10 Tips for Creating an Urban Garden

by balconyboss
Published: Updated:
urban garden
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Urban gardening presents a unique set of challenges, regardless of whether you’re working with a balcony, ground-level garden, or any space in between. However, with a bit of planning, you can create a space that’s both functional and beautiful.

So, let’s look at some urban garden ideas and tips to help you get the most from your outdoor space.

The Challenges of an Urban Garden

The main challenge in urban gardening is space – or the lack of. A typical urban garden isn’t very big, which can limit what you can do with it. If this is the case, you must be very selective with your choices and aim for multifunctional items or areas.

Other challenges include a lack of direct sunlight (for example, your garden is surrounded by tall buildings) and a lack of soil. However, these aren’t too difficult to work with if you understand the limitations.

Urban Garden Ideas and Tips

1. Planning

Start by making a detailed plan of your outdoor space. It’ll help to measure your space and draw it on a bit of paper. Doing so means you can plan your changes fairly accurately.

To create the most detailed plan possible, draw everything to the same scale. Also, make things like furniture and planters out of separate bits of paper, so you can move them around on your plan. This gives you as much flexibility as possible and allows you to move things around until you find the best place for them.

2. Watch the Sun

Obviously, don’t look directly at it! Rather, spend some time observing how the sun travels across your urban garden and use this to plan where you put plants and seating areas.

For example, if a corner gets full sun for a few hours in the afternoon, would this space be better for seating or a planter? If the rest of your garden is in the shade, it’s probably better to use it for a seating area.

Similarly, work out which compass direction your garden faces. South gets the most sun, and north the least. East and west can get direct sun in the morning and afternoon, respectively.

3. Try Hardscaping

Hardscaping means using materials to create structures rather than relying on lawns and flowerbeds. If you’re short on space, it’s a far better way to use what you’ve got.

Although a lawn can be a nice addition, it’s not the most sensible use of limited space. Instead, consider installing raised beds, paths, patios, etc.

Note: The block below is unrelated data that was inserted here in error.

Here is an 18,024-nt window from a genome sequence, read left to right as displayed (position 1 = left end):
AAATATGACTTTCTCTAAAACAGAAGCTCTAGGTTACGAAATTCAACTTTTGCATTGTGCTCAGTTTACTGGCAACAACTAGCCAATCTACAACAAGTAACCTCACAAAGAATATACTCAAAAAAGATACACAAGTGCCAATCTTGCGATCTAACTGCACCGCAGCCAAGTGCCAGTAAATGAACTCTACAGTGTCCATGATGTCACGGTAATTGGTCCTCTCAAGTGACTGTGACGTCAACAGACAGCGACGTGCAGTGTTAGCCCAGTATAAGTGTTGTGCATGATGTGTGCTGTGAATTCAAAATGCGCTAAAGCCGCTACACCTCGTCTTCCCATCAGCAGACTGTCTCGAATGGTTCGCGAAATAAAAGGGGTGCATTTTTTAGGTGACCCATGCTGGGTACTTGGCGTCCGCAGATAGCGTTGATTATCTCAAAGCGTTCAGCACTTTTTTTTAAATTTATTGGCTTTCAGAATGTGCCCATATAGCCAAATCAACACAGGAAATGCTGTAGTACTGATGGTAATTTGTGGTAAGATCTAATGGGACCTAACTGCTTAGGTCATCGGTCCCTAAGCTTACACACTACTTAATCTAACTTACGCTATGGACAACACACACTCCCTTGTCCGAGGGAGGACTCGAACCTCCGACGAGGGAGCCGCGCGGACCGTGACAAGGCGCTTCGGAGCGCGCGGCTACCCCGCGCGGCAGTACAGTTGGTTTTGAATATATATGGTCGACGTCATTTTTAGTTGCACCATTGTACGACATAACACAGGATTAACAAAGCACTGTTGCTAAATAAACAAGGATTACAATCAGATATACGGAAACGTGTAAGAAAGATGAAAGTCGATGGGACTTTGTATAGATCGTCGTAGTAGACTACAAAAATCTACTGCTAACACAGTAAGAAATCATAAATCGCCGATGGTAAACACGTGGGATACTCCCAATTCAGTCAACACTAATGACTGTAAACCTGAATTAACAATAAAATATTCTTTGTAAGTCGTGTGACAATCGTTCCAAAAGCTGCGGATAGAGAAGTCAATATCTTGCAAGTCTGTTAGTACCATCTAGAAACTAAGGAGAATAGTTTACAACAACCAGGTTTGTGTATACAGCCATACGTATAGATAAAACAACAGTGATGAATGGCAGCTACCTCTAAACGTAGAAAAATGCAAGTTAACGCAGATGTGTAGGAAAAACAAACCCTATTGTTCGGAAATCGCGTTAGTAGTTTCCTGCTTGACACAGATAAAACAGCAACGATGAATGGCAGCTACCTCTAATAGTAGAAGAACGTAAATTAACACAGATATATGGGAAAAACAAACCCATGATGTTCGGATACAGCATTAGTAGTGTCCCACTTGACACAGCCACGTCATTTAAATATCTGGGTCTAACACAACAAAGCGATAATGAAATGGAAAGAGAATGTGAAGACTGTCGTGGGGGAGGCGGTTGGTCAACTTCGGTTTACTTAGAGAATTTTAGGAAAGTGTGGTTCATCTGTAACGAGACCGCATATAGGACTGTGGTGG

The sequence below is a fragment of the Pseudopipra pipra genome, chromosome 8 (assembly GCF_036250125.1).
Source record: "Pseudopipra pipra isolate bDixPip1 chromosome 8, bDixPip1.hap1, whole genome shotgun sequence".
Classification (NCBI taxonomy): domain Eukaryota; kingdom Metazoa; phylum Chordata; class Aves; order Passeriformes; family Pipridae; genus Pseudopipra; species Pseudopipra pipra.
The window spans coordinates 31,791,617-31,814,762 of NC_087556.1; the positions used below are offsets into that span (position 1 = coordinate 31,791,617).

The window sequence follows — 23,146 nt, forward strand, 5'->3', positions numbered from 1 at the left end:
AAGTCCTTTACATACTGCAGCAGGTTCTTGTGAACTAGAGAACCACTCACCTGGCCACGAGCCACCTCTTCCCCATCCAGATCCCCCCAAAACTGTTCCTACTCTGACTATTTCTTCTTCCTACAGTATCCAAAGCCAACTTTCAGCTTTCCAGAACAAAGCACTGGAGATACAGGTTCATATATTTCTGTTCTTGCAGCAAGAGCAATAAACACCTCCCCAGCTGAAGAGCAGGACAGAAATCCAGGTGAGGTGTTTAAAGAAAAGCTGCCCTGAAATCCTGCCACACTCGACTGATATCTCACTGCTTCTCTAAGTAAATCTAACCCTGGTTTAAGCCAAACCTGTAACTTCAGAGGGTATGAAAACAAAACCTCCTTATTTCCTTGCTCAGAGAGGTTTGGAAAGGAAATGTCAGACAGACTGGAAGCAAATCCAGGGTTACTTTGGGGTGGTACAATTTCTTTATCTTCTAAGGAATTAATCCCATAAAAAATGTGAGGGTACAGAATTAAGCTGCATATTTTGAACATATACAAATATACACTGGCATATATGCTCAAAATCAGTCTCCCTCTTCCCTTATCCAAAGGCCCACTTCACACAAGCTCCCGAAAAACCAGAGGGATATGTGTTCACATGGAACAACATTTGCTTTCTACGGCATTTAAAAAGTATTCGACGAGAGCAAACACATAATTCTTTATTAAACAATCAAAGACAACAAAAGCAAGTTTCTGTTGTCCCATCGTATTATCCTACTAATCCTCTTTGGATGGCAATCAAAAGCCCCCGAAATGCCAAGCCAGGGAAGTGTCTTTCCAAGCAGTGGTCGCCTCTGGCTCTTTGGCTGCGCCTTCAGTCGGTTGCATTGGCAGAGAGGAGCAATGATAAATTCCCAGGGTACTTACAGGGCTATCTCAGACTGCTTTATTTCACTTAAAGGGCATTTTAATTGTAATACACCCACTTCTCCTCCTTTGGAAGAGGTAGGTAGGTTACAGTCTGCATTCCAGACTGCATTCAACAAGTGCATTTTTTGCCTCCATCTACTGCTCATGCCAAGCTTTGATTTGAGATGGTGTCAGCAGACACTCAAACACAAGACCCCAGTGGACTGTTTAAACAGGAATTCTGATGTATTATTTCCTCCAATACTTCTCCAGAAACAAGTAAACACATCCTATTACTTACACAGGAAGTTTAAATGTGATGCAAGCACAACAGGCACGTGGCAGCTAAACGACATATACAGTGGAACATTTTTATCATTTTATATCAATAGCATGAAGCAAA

Check out our full article on balcony landscaping for more ideas.

4. Pots = Flexibility

This is probably quite obvious, but pots and planters give you more flexibility than raised beds in an urban garden. They allow you to switch plants around and replace things seasonally if you want. In turn, this makes it much easier to completely change the look of your urban garden without too much effort.

5. Perennials or Annuals?

On the subject of plants, decide whether you want perennials or annuals, or a mix of both. Annuals die off completely, whereas perennials come back every year.

A mix of both can be nice in an urban garden. For example, you could have pots containing Japanese Maple or evergreen shrubs to form the backdrop of your garden. You could then combine these with pots of summery flowers to add color and vibrancy.

Going a step further, consider adding winter plants that look good when other things die off. While you might use your garden less in the colder months, it’s still nice to have something that adds a pop of color and texture.

6. Making it Private

If your urban garden has walls, it might already be fairly private. But if you’ve only got fences or neighbors can look into your garden, adding a bit of extra privacy can be a good idea.

Luckily, this is a topic we’ve covered quite extensively. Consider checking out our articles on freestanding privacy fences, balcony privacy, and patio privacy for some inspiration.

7. Climbing and Creeping Plants

Climbing and creeping plants are ideal for urban gardens where space is at a premium. Unsurprisingly, they don’t need much ground space because most of the action happens up a wall or trellis.

In a walled urban garden, climbing plants would be the best fit. Some options include:

Most of these are happy in shady, sheltered areas and have the advantage of providing a nice aroma.

Creeping (or trailing) plants can work as ground cover, as hanging plants, or grown up a wall with supports. Other than providing extra support, the logic is the same as climbing plants.

8. Urban Garden Furniture

If you’re short on space in your urban garden, you must get creative with your furniture choices. For example, furniture that doubles as storage is a great idea, as are pieces that you can leave out all year.

Alternatively, consider making your own DIY furniture. The most obvious benefit is that you can tailor it to your space.

9. Shady Plants

Having a shady garden doesn’t mean you must sacrifice plant variety. There are plenty of shade-loving plants that add interest to a space. You can also grow plenty of vegetables in shady areas, such as:

  • Lettuce
  • Spinach
  • Carrots
  • Potatoes
  • Leeks
  • Beets

10. Add Texture

Adding texture to your urban garden can make the space feel bigger and more interesting, as there’s more to draw the eye. You can obviously do this through furniture and decorative choices (such as fabrics, tiles, wood, etc.), but also with plants.

For example, ferns and palms have nice textures, as do ornamental grasses. Combining these with plants such as ivy, jasmine and roses gives you a wide variety of textures and shades of green.

Finally, hang some mirrors in your urban garden to make the space feel bigger and reflect these different textures.

Final Thoughts

There’s plenty you can do with an urban garden, provided you’re selective with your options. Hopefully, this list should give you some inspiration for how to use your urban garden to the best of its ability.